The Bugatti EB110 is as close as you’re ever going to get to an “unloved Bugatti.” Now it’s beloved, of course, for its quad-turbo V12 that gulped fuel through 12 individual throttle bodies, and its all-wheel-drive and its cheese-wedge styling. But back when it first debuted in 1991, there was a global recession going on. A bunch sold, of course, but the EB110 wasn’t enough to keep the company out of bankruptcy. So here’s some happier times in 1989, with a bunch of Italian engineers doing what I guess you could call “winter testing.”
Winter prototype testing here at the tail end of 2019 is a very serious affair, with very serious engineers using very serious equipment to do very serious tests, all while they wear their very serious faces. But Bugatti in 1989? We’ve got guys doing snownuts and snowy drag races and a guy just being like “okay I’m gonna just stop really hard, see if the ABS works.”
And then they just fall over. Remember to watch it with subtitles, unless you speak Italian.
It’s simply wonderful, and frankly it’s all the winter testing I would ever do. Maybe this is why I don’t run a successful car company? I dunno, gotta think about that one.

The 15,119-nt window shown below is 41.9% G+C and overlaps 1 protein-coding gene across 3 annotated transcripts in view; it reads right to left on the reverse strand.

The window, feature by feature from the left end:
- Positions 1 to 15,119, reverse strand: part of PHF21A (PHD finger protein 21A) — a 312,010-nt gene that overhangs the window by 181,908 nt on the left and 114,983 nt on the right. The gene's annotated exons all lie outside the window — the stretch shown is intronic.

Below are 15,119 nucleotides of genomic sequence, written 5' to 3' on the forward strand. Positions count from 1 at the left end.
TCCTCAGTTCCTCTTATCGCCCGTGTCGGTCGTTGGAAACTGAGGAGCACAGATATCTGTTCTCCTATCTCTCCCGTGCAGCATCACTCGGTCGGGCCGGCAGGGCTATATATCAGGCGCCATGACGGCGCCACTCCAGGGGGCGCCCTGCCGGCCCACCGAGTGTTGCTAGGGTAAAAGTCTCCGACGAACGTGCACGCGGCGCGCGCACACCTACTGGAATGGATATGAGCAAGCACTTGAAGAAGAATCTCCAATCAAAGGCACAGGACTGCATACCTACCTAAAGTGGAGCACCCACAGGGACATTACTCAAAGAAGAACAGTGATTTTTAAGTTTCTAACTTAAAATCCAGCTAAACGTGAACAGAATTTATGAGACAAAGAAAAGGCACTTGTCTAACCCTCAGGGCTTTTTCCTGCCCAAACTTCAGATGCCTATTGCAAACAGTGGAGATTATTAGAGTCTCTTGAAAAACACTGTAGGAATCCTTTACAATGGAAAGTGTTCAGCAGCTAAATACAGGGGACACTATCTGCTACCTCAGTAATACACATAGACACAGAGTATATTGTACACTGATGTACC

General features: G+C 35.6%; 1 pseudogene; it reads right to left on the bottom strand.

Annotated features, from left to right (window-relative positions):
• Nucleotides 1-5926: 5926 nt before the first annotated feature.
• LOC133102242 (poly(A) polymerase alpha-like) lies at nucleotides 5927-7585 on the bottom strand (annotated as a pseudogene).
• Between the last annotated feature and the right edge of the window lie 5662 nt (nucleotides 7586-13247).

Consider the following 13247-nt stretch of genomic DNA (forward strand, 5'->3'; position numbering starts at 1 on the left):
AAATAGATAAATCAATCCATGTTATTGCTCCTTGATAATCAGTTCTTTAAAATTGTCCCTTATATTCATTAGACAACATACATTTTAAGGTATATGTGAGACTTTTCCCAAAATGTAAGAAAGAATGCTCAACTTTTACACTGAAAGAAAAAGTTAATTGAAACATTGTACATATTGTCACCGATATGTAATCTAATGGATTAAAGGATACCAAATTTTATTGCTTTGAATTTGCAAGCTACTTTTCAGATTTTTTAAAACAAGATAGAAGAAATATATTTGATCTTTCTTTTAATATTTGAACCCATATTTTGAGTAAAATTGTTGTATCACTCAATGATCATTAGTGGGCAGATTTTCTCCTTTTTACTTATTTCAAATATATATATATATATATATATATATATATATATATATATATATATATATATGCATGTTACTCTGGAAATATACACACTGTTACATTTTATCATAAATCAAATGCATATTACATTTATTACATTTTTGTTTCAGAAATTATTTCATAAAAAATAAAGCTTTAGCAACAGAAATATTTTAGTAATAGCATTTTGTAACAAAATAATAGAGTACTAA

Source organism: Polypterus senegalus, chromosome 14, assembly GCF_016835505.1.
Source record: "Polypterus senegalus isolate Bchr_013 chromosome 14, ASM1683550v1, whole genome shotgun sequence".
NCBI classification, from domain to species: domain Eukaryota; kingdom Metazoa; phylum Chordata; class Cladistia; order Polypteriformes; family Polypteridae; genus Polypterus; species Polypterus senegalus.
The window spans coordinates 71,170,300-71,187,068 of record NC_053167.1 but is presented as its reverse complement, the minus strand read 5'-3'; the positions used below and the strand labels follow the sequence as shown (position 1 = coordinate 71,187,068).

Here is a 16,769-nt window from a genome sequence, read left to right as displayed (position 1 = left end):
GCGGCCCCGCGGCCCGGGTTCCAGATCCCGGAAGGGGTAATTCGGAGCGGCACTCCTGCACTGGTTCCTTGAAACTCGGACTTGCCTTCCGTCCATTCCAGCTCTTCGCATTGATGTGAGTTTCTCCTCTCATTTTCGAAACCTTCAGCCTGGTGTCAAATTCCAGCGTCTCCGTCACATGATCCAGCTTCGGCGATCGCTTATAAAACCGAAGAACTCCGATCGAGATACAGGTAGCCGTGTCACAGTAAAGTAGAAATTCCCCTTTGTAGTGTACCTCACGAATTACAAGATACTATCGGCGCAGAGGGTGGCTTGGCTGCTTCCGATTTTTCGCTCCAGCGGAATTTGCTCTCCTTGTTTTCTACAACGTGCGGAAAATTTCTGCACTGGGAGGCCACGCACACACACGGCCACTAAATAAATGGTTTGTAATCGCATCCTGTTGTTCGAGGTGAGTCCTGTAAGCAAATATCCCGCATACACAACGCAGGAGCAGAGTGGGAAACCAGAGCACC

One of the best bits about this video, though, is how the cars look. The EB110 prototypes look almost, but not quite, like actual EB110 production cars. That’s because they were styled by Marcello Gandini, who also designed the Lamborghini Countach and Miura. But much like what happened with Gandini’s original design of the Lamborghini Diablo (which was thrown out, and which eventually became the Cizeta-Moroder V16T), Gandini’s original design of the EB110 was thrown out, too.
So it’s not just a joy to see everyone so happy, so full of promise as they re-launch Bugatti for the umpteenth time, but it’s also fascinating as a bit of little-seen automotive history.